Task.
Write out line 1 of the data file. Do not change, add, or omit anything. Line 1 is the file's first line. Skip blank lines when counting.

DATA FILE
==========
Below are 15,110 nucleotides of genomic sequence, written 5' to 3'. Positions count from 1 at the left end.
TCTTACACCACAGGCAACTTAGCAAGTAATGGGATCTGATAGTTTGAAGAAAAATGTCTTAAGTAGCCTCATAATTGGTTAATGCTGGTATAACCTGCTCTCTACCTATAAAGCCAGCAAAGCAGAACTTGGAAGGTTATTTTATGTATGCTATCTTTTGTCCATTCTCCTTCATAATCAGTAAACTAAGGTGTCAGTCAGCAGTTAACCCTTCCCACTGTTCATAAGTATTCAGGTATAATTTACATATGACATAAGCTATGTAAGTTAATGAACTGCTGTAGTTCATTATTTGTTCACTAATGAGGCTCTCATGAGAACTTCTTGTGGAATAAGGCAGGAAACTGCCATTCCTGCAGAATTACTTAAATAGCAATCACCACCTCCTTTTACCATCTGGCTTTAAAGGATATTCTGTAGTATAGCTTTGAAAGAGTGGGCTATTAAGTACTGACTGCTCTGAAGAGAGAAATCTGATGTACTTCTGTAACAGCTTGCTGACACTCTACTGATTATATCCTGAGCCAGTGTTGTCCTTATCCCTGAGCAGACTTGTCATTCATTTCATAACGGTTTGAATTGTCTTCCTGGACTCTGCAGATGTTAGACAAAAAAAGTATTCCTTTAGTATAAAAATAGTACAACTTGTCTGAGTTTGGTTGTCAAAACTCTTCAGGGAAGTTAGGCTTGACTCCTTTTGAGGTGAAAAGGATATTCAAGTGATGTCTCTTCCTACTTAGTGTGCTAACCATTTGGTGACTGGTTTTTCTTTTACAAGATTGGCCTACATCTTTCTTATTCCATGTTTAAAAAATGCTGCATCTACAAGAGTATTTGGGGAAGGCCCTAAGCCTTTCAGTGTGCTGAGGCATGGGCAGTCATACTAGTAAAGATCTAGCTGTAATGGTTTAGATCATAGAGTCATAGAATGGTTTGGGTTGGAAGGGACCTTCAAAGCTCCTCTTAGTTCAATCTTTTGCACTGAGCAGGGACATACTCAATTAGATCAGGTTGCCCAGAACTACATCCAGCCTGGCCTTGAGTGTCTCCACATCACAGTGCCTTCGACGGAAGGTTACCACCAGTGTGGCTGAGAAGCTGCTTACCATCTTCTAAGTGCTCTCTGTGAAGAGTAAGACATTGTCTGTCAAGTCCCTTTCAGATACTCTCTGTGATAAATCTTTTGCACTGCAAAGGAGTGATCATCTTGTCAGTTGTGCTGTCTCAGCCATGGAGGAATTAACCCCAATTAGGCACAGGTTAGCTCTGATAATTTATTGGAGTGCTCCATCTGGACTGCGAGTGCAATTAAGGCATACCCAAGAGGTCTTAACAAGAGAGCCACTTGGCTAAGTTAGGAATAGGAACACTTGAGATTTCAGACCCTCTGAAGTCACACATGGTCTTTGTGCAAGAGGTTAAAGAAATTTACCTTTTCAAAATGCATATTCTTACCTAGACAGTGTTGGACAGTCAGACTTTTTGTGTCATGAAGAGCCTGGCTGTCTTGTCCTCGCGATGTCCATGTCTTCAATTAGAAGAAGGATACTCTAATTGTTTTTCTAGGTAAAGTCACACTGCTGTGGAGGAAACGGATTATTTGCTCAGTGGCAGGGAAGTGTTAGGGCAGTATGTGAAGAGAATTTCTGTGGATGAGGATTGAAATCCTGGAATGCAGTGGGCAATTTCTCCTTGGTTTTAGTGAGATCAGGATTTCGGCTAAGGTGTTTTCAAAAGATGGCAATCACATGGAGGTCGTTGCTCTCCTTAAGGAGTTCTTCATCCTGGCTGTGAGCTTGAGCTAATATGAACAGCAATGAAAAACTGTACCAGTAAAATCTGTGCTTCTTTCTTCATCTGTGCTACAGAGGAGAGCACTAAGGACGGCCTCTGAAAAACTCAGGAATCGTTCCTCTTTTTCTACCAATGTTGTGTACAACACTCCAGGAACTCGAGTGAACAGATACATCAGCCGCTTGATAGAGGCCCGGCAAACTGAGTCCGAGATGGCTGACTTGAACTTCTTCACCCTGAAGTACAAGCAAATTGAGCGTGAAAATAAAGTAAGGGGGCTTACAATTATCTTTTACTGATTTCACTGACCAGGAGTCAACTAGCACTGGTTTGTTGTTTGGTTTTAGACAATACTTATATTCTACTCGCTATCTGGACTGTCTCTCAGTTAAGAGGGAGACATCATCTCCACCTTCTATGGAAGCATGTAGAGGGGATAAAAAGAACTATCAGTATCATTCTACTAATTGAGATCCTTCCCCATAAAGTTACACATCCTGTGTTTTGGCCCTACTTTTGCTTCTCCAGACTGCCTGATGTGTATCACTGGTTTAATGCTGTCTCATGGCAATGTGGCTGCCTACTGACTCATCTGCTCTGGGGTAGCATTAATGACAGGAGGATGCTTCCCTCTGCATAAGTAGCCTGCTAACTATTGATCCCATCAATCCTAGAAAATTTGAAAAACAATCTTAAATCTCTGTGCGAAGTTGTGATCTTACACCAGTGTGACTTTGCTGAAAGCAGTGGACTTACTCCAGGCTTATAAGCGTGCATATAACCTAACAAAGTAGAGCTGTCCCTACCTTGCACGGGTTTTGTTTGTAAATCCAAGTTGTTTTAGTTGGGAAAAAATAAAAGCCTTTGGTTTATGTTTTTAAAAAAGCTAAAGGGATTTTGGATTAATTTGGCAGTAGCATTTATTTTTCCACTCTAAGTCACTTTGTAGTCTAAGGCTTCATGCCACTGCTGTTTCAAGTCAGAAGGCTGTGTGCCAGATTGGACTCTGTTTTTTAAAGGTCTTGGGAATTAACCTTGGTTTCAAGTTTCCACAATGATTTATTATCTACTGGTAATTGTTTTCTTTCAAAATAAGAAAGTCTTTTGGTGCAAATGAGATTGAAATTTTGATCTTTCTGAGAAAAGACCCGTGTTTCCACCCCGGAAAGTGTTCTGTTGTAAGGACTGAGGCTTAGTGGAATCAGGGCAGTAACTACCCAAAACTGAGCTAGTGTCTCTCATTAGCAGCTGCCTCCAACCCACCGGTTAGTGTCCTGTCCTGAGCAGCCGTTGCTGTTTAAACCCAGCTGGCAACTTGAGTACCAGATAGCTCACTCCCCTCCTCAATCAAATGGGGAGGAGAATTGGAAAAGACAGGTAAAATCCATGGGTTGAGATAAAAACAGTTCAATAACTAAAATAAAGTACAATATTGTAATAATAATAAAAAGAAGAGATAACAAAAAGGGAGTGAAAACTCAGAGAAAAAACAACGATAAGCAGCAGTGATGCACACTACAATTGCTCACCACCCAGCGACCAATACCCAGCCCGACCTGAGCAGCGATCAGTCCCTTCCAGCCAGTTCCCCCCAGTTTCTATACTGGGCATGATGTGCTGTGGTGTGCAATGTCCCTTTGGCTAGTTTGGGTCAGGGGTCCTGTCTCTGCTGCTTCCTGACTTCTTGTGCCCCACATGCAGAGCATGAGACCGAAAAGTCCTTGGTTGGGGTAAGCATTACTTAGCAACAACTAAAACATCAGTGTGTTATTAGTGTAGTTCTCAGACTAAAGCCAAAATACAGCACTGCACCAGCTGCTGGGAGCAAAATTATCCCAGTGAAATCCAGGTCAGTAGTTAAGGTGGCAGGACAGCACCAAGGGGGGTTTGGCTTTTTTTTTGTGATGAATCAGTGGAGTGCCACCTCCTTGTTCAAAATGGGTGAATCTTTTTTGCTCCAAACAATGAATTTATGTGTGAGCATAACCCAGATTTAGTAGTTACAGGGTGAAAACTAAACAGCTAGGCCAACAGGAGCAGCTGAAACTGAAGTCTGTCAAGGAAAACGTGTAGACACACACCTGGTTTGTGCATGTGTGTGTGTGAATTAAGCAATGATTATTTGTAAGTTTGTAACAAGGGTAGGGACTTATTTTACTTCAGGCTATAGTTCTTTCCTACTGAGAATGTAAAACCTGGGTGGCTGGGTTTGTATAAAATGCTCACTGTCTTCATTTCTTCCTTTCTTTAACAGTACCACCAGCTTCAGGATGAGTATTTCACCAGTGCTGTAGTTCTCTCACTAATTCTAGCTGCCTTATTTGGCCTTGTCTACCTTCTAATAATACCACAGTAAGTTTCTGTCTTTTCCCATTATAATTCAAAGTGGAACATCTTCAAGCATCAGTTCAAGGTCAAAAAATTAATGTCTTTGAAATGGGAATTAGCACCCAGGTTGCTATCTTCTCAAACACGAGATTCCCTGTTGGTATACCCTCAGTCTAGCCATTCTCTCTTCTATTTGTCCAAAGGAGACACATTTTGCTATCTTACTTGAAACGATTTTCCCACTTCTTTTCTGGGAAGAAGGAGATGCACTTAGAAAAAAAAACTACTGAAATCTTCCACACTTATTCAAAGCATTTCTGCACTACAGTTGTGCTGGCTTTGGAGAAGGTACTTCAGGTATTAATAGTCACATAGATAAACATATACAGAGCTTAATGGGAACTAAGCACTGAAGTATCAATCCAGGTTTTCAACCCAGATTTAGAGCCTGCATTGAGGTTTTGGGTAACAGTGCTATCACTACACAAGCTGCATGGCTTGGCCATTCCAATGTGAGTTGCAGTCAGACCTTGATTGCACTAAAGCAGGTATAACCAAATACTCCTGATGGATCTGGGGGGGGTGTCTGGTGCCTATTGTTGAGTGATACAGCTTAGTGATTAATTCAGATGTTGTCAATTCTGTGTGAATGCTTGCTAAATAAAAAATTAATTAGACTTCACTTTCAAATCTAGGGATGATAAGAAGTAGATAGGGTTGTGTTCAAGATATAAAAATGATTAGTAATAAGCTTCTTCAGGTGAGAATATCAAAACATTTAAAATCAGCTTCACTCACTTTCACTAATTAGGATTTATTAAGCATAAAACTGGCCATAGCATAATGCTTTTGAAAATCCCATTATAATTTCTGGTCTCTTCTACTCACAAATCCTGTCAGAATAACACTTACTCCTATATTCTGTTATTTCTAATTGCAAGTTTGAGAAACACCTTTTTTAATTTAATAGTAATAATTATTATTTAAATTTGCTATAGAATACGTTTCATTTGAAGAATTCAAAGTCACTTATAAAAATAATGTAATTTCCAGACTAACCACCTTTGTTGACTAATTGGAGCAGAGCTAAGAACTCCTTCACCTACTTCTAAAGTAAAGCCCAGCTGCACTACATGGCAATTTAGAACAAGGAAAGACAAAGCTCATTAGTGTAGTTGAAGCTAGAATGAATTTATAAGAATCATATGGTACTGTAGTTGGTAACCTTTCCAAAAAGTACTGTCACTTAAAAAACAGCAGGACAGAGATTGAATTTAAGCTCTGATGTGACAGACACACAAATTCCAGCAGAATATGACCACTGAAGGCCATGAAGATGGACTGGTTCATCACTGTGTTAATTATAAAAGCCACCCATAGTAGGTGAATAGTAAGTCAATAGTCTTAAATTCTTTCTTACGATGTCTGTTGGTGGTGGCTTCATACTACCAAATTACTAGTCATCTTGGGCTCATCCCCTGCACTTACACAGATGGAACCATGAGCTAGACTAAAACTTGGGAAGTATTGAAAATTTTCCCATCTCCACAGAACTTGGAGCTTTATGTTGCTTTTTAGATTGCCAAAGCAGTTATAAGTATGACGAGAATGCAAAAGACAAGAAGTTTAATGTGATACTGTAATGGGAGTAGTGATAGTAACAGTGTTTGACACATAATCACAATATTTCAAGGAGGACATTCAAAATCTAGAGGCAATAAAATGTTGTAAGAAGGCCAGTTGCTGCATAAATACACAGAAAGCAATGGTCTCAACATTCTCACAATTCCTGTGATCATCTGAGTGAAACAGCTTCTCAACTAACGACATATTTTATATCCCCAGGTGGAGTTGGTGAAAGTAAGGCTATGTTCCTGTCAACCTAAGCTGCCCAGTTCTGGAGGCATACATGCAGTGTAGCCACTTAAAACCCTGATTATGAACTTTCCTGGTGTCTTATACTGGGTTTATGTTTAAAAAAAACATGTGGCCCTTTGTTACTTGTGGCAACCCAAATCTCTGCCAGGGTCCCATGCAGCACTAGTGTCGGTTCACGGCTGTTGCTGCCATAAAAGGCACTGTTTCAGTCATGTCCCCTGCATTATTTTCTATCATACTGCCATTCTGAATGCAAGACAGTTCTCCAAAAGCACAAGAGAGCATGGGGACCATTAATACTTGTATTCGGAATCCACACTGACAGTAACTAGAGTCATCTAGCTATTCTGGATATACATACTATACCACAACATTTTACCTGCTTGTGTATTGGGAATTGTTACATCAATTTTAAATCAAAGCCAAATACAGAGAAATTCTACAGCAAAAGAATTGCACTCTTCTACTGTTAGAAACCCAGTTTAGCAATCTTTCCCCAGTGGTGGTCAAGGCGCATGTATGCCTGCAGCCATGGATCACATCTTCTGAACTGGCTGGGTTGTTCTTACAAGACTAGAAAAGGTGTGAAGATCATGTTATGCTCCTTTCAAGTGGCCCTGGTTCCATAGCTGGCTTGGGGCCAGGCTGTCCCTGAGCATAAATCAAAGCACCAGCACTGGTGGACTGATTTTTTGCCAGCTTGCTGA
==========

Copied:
Below are 15,110 nucleotides of genomic sequence, written 5' to 3'. Positions count from 1 at the left end.